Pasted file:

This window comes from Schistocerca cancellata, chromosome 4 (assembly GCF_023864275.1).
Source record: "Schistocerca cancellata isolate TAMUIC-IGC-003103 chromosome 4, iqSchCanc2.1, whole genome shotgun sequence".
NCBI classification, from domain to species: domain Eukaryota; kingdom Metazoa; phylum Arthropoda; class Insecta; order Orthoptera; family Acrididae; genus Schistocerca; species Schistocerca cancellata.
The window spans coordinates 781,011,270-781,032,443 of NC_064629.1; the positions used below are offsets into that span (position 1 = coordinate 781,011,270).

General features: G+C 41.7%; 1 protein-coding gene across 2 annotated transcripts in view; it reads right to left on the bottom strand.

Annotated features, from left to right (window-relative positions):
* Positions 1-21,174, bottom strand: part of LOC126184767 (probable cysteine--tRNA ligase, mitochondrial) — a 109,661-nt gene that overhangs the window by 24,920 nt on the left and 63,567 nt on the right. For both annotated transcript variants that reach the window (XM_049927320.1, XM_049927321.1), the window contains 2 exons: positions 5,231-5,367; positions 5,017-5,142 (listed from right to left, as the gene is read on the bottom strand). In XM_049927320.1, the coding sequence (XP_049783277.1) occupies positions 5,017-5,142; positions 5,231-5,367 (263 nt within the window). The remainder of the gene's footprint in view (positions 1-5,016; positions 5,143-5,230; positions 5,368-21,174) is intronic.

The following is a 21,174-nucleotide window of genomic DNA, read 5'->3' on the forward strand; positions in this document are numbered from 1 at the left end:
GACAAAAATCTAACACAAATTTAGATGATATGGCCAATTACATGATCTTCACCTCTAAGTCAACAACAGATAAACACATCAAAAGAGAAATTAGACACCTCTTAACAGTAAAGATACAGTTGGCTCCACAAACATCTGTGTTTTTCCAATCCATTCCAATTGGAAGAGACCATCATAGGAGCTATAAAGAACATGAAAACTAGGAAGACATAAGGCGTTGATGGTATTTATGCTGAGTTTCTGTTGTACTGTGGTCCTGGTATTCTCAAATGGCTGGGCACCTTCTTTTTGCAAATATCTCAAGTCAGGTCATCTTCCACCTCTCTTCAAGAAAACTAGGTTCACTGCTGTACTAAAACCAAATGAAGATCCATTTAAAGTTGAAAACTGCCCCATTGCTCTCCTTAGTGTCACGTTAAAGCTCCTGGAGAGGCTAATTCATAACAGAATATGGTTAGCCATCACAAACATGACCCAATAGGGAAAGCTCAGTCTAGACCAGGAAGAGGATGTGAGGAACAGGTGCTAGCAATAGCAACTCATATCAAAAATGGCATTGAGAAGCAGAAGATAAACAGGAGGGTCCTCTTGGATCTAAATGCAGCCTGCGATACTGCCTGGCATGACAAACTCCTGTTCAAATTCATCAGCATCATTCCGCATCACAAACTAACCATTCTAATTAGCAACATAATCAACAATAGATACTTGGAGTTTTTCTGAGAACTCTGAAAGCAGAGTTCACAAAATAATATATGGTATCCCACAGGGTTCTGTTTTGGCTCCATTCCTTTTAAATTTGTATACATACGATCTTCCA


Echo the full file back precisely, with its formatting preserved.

This window comes from Schistocerca cancellata, chromosome 4 (assembly GCF_023864275.1).
Source record: "Schistocerca cancellata isolate TAMUIC-IGC-003103 chromosome 4, iqSchCanc2.1, whole genome shotgun sequence".
NCBI classification, from domain to species: domain Eukaryota; kingdom Metazoa; phylum Arthropoda; class Insecta; order Orthoptera; family Acrididae; genus Schistocerca; species Schistocerca cancellata.
The window spans coordinates 781,011,270-781,032,443 of NC_064629.1; the positions used below are offsets into that span (position 1 = coordinate 781,011,270).

General features: G+C 41.7%; 1 protein-coding gene across 2 annotated transcripts in view; it reads right to left on the bottom strand.

Annotated features, from left to right (window-relative positions):
* Positions 1-21,174, bottom strand: part of LOC126184767 (probable cysteine--tRNA ligase, mitochondrial) — a 109,661-nt gene that overhangs the window by 24,920 nt on the left and 63,567 nt on the right. For both annotated transcript variants that reach the window (XM_049927320.1, XM_049927321.1), the window contains 2 exons: positions 5,231-5,367; positions 5,017-5,142 (listed from right to left, as the gene is read on the bottom strand). In XM_049927320.1, the coding sequence (XP_049783277.1) occupies positions 5,017-5,142; positions 5,231-5,367 (263 nt within the window). The remainder of the gene's footprint in view (positions 1-5,016; positions 5,143-5,230; positions 5,368-21,174) is intronic.

The following is a 21,174-nucleotide window of genomic DNA, read 5'->3' on the forward strand; positions in this document are numbered from 1 at the left end:
GACAAAAATCTAACACAAATTTAGATGATATGGCCAATTACATGATCTTCACCTCTAAGTCAACAACAGATAAACACATCAAAAGAGAAATTAGACACCTCTTAACAGTAAAGATACAGTTGGCTCCACAAACATCTGTGTTTTTCCAATCCATTCCAATTGGAAGAGACCATCATAGGAGCTATAAAGAACATGAAAACTAGGAAGACATAAGGCGTTGATGGTATTTATGCTGAGTTTCTGTTGTACTGTGGTCCTGGTATTCTCAAATGGCTGGGCACCTTCTTTTTGCAAATATCTCAAGTCAGGTCATCTTCCACCTCTCTTCAAGAAAACTAGGTTCACTGCTGTACTAAAACCAAATGAAGATCCATTTAAAGTTGAAAACTGCCCCATTGCTCTCCTTAGTGTCACGTTAAAGCTCCTGGAGAGGCTAATTCATAACAGAATATGGTTAGCCATCACAAACATGACCCAATAGGGAAAGCTCAGTCTAGACCAGGAAGAGGATGTGAGGAACAGGTGCTAGCAATAGCAACTCATATCAAAAATGGCATTGAGAAGCAGAAGATAAACAGGAGGGTCCTCTTGGATCTAAATGCAGCCTGCGATACTGCCTGGCATGACAAACTCCTGTTCAAATTCATCAGCATCATTCCGCATCACAAACTAACCATTCTAATTAGCAACATAATCAACAATAGATACTTGGAGTTTTTCTGAGAACTCTGAAAGCAGAGTTCACAAAATAATATATGGTATCCCACAGGGTTCTGTTTTGGCTCCATTCCTTTTAAATTTGTATACATACGATCTTCCA